By Franz Kafka
Translated, edited, and with an Introduction by Stanley Corngold
Featuring essays by Philip Roth, W. H Auden, and Walter Benjamin
“I think of a Kafka story as a perfect work of literary art, as approachable as it is strange, and as strange as it is approachable.” —Michael Hofmann
“When Gregor Samsa woke up one morning from unsettling dreams, he found himself changed in his bed into a monstrous vermin.” With this startling, bizarre, yet surprisingly funny first sentence, Franz Kafka begins his masterpiece, The Metamorphosis. It is the story of a young man who, transformed overnight into a giant beetlelike insect, becomes an object of disgrace to his family, an outsider in his own home, a quintessentially alienated man. A harrowing—though absurdly comic—meditation on human feelings of inadequacy, guilt, and isolation, The Metamorphosis has taken its place as one of the most widely read and influential works of twentieth-century fiction.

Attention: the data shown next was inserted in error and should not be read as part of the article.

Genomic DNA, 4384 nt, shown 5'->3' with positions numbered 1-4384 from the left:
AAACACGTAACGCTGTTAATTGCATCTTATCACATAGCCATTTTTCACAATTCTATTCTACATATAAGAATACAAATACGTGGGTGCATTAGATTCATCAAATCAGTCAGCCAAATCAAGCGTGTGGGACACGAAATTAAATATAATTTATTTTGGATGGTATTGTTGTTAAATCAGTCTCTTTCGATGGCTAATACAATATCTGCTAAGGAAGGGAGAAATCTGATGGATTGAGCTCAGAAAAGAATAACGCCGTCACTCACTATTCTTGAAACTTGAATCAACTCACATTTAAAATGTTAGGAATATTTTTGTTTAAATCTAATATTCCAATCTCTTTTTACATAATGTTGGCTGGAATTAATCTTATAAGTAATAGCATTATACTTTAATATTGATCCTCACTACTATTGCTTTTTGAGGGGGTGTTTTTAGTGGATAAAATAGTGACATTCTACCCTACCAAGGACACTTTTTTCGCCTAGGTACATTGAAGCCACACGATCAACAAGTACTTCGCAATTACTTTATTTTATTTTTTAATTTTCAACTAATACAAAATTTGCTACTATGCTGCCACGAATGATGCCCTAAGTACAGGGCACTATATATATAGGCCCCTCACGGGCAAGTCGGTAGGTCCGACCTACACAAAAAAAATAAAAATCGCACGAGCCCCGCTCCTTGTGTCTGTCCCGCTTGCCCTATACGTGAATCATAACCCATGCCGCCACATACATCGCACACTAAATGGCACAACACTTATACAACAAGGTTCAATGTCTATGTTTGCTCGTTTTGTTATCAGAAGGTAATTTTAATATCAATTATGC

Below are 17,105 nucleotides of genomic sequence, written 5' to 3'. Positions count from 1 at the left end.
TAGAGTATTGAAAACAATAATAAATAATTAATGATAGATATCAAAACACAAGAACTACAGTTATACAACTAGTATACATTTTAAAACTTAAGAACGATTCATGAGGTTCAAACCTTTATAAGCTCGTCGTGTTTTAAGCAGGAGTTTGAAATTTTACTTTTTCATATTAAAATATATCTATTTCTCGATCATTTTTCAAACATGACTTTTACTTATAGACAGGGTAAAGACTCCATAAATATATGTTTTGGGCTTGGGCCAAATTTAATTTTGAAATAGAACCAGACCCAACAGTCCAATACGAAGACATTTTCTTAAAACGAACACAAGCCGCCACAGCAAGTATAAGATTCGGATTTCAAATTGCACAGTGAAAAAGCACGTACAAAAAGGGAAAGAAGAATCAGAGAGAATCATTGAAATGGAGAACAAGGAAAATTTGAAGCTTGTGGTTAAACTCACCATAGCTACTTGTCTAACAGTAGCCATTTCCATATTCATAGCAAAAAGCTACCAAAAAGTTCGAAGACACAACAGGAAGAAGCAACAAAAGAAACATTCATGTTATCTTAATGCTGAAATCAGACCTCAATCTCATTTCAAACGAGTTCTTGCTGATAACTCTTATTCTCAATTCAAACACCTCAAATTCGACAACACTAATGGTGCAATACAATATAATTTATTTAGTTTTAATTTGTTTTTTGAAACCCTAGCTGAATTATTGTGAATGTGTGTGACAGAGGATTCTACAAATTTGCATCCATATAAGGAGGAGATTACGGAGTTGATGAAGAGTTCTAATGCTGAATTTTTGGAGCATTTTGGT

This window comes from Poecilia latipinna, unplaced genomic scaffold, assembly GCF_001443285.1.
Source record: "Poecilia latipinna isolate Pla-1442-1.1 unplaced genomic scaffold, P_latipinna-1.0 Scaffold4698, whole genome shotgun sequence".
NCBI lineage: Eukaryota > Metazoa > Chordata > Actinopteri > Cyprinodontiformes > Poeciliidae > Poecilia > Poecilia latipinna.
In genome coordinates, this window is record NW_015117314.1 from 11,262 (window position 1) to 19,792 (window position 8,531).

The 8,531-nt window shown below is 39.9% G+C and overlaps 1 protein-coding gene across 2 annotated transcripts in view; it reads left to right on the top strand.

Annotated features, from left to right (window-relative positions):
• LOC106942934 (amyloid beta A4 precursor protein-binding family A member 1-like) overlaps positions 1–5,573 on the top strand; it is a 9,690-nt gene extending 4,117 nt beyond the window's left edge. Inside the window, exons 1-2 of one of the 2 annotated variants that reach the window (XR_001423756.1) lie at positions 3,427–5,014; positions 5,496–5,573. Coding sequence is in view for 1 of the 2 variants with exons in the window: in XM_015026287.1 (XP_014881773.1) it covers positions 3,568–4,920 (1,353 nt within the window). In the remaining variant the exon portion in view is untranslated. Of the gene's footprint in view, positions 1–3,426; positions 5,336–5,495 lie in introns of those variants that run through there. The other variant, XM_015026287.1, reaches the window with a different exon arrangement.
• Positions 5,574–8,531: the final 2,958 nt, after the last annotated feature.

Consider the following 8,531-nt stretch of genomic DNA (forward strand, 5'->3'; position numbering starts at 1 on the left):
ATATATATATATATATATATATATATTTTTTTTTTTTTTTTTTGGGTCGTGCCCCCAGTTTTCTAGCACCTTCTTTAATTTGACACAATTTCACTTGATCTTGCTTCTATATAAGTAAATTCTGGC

This Modern Library edition collects Stanley Corngold’s acclaimed English translation—long hailed as the gold standard by scholars and general readers alike—along with seven critical essays by writers including Philip Roth, W. H. Auden, and Walter Benjamin, background and contextual material, and a new Introduction from Corngold himself.
Modern Library, 2013
Originally Published in 1915
5.2 x 0.8 x 8 inches